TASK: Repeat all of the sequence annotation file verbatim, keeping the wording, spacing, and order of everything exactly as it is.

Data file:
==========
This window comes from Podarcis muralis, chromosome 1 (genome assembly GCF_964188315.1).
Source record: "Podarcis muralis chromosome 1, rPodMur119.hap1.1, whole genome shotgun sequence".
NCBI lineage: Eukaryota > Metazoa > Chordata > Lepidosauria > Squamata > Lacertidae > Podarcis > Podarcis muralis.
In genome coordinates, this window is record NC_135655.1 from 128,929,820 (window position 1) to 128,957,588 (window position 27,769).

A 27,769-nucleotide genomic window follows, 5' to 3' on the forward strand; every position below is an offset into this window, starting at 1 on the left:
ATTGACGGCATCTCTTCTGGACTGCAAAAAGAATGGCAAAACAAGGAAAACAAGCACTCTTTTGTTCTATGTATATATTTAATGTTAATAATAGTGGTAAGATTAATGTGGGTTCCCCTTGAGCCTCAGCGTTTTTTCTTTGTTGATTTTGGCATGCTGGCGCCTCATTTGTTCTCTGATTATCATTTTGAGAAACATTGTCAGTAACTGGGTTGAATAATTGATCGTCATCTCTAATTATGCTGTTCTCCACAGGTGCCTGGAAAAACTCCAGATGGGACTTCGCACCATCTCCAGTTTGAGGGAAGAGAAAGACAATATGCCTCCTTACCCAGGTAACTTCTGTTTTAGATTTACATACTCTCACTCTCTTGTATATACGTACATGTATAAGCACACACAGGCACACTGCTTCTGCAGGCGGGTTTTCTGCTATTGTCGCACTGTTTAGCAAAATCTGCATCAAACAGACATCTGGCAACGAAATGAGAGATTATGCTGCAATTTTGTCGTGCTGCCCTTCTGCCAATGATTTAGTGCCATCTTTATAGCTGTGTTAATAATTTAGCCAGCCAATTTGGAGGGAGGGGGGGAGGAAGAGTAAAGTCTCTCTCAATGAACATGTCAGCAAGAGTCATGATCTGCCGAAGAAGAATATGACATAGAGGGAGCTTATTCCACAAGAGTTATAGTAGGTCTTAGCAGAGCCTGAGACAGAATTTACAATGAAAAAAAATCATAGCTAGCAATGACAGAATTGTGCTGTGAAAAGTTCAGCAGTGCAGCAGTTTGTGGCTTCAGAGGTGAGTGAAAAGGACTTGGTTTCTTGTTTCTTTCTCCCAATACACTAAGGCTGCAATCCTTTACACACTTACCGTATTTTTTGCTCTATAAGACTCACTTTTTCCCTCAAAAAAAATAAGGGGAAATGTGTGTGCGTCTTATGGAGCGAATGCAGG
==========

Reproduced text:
This window comes from Podarcis muralis, chromosome 1 (genome assembly GCF_964188315.1).
Source record: "Podarcis muralis chromosome 1, rPodMur119.hap1.1, whole genome shotgun sequence".
NCBI lineage: Eukaryota > Metazoa > Chordata > Lepidosauria > Squamata > Lacertidae > Podarcis > Podarcis muralis.
In genome coordinates, this window is record NC_135655.1 from 128,929,820 (window position 1) to 128,957,588 (window position 27,769).

A 27,769-nucleotide genomic window follows, 5' to 3' on the forward strand; every position below is an offset into this window, starting at 1 on the left:
ATTGACGGCATCTCTTCTGGACTGCAAAAAGAATGGCAAAACAAGGAAAACAAGCACTCTTTTGTTCTATGTATATATTTAATGTTAATAATAGTGGTAAGATTAATGTGGGTTCCCCTTGAGCCTCAGCGTTTTTTCTTTGTTGATTTTGGCATGCTGGCGCCTCATTTGTTCTCTGATTATCATTTTGAGAAACATTGTCAGTAACTGGGTTGAATAATTGATCGTCATCTCTAATTATGCTGTTCTCCACAGGTGCCTGGAAAAACTCCAGATGGGACTTCGCACCATCTCCAGTTTGAGGGAAGAGAAAGACAATATGCCTCCTTACCCAGGTAACTTCTGTTTTAGATTTACATACTCTCACTCTCTTGTATATACGTACATGTATAAGCACACACAGGCACACTGCTTCTGCAGGCGGGTTTTCTGCTATTGTCGCACTGTTTAGCAAAATCTGCATCAAACAGACATCTGGCAACGAAATGAGAGATTATGCTGCAATTTTGTCGTGCTGCCCTTCTGCCAATGATTTAGTGCCATCTTTATAGCTGTGTTAATAATTTAGCCAGCCAATTTGGAGGGAGGGGGGGAGGAAGAGTAAAGTCTCTCTCAATGAACATGTCAGCAAGAGTCATGATCTGCCGAAGAAGAATATGACATAGAGGGAGCTTATTCCACAAGAGTTATAGTAGGTCTTAGCAGAGCCTGAGACAGAATTTACAATGAAAAAAAATCATAGCTAGCAATGACAGAATTGTGCTGTGAAAAGTTCAGCAGTGCAGCAGTTTGTGGCTTCAGAGGTGAGTGAAAAGGACTTGGTTTCTTGTTTCTTTCTCCCAATACACTAAGGCTGCAATCCTTTACACACTTACCGTATTTTTTGCTCTATAAGACTCACTTTTTCCCTCAAAAAAAATAAGGGGAAATGTGTGTGCGTCTTATGGAGCGAATGCAGG